The boys usually start the downward spiral to bedtime at 7:30, give or take the random school function, unscheduled bath, or any number of unforeseen occurrences that might manifest themselves into the belly of routine like so many knots in my stomach. Lights out follows shortly thereafter.
Last night we told the boys that they could stay up late as long as they were watching the election results. Detours through the playroom and pockets full of LEGO were strictly forbidden. A half-dozen bookmarks, each holding down worlds and adventure, stretched like ladders toward the infinite cosmos of their respective imaginations, but those stories, too, were not on the table (figuratively speaking). It was a night of historical significance, and if they were to be a part of it they would be a part of it fully.
We ate dinner, pulled blankets and dogs heavy upon us, and we hunkered down for what was surely going to be an exhausting evening of great suspense and countless hours to foster discussion.
You see, for the past few months I have tried, with varying levels of success, to keep my boys informed and interested in the political process. They have listened to NPR in the car, and they have sat through my tangent-covered ramblings as I attempted to address each point in a manner relating to the world that they know.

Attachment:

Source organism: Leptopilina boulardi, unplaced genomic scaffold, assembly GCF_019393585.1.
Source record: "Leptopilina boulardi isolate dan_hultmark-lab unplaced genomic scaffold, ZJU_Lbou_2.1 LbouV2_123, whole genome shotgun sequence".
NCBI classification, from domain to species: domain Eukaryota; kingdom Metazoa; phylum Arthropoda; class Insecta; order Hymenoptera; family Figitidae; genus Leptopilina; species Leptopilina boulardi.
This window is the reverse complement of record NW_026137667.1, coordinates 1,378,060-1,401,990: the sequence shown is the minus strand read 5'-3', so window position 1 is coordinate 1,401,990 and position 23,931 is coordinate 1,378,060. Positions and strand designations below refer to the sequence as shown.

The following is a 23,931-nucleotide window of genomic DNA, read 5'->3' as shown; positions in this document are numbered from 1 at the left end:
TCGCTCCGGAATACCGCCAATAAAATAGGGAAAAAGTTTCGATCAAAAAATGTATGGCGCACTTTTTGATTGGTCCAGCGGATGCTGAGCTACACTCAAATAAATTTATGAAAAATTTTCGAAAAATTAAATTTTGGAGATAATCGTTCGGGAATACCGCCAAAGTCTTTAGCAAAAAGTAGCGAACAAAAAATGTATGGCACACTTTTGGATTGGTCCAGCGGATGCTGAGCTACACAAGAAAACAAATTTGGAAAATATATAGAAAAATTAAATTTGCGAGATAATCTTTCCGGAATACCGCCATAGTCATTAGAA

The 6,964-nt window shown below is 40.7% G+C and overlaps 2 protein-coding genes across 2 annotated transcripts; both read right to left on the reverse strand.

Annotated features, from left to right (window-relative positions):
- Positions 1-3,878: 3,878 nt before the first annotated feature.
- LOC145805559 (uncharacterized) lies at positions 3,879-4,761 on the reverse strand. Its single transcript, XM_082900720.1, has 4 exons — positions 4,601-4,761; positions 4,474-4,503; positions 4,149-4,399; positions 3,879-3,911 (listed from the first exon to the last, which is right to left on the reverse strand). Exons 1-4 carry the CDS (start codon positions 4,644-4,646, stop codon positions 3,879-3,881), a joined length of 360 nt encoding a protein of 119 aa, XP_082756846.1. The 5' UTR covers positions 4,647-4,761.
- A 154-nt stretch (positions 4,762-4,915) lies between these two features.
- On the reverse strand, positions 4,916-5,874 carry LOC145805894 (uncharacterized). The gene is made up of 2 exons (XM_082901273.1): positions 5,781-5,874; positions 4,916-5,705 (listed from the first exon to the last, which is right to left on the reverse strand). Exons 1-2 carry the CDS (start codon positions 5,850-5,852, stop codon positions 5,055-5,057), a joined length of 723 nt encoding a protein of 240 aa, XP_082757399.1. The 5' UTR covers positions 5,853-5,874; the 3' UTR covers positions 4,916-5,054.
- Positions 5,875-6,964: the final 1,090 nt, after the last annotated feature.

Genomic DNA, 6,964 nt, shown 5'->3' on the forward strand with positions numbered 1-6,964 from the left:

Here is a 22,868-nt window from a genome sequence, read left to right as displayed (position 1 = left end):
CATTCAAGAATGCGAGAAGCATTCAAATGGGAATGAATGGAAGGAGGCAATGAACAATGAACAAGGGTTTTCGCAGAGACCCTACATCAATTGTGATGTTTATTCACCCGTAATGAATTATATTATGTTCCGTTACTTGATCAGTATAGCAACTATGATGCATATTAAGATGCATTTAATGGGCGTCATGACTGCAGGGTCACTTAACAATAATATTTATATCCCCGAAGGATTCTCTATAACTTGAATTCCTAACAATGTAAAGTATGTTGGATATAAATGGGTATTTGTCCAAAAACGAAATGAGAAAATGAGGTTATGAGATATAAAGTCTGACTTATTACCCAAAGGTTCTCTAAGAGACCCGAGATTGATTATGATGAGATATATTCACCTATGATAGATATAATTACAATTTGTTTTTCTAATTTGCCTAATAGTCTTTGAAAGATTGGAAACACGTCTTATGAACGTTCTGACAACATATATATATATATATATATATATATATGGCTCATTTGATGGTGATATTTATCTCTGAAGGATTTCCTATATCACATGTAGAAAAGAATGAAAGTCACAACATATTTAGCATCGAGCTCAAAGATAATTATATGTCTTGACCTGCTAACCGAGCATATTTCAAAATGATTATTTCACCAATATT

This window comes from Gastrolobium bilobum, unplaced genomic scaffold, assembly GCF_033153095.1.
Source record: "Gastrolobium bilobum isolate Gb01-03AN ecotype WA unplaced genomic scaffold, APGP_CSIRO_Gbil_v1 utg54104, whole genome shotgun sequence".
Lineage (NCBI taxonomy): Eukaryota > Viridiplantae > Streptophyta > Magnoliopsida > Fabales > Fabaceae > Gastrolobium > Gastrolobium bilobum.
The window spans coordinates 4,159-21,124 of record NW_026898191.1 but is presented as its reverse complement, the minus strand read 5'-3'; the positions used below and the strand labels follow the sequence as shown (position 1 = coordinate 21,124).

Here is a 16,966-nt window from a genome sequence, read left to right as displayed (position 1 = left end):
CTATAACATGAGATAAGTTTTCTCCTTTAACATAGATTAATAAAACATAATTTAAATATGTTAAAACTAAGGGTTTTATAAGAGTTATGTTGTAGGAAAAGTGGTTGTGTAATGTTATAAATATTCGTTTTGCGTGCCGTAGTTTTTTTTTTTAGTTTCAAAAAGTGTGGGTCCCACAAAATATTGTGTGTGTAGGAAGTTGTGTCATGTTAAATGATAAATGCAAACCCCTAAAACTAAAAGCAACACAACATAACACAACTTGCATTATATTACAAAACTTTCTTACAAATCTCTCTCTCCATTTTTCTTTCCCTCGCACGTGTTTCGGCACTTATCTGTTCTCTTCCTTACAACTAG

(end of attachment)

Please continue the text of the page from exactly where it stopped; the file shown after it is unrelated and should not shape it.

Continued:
Luckily, our extended family, despite roots running as red as the state where they are planted, has managed to blossom forth flowers of diversity and difference in bouquets of brilliant color, and this the palette I prefer to paint from.
For instance, the radio talks of ethnicity, injustice, and marriage equality, and we take a virtual walk around the dinner table. We turn the tenets of hate back with familiar faces and their echoes of love and laughter. Family is a mirror of clear perspective, and they have no tolerance for the lacking of it.
We sat on the couch, two tired parents longing for rest, and two tired boys longing for the opposite. It was bedtime, the night promised to stretch forever, and we braced ourselves between hope and pundits.
The election was called less than an hour later, and lights out followed shortly thereafter.
Read more from Whit Honea at his site Honea Express and the popular group blog DadCentric. You can follow Whit on the Twitter or Pinterest (his opinions are his own and do not reflect those of Babble or most rational people).
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